Capital is a catch-all term that’s used to describe a person or organisation’s wealth. It could be cash, assets or a mixture of the two.
In the business world, capital is often associated with money that is being used to invest or the assets and funds that a specific holds.
There are three types of capital that are key most businesses.
In simple terms, debt capital is borrowed money.
When a company borrows money from individuals, credit card companies or banks, they are acquiring debt capital.
Debt capital must be paid off at specified intervals with interest rates.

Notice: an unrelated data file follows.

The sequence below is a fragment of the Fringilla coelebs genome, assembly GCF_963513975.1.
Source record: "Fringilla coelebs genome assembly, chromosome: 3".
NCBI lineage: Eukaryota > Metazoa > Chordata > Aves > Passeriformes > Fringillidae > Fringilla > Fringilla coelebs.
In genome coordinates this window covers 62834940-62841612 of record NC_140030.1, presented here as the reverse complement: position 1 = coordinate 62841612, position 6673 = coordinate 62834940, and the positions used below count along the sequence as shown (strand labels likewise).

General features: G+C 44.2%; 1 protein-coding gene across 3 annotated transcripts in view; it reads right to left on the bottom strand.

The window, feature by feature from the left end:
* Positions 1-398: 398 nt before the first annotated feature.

Whether or not a company can obtain debt capital will usually be decided by its prior credit history. This will also generally define the terms under which the company receives any debt capital.
Equity capital is a fancy way of describing money that a company receives from investments.
A company will acquire equity capital via public or private channels.
If a firm receives money from a private investor, they are acquiring private equity capital.
If a firm goes public and lists shares on a stock exchange, it will raise public equity capital from any investors that choose to buy its shares.
Working capital is the money that a company uses to meet its short-term obligations. That might be paying office rent, salaries or debt payments.
Companies will generally have to hold liquid assets - cash or assets that can be easily converted into cash - to use as their working capital.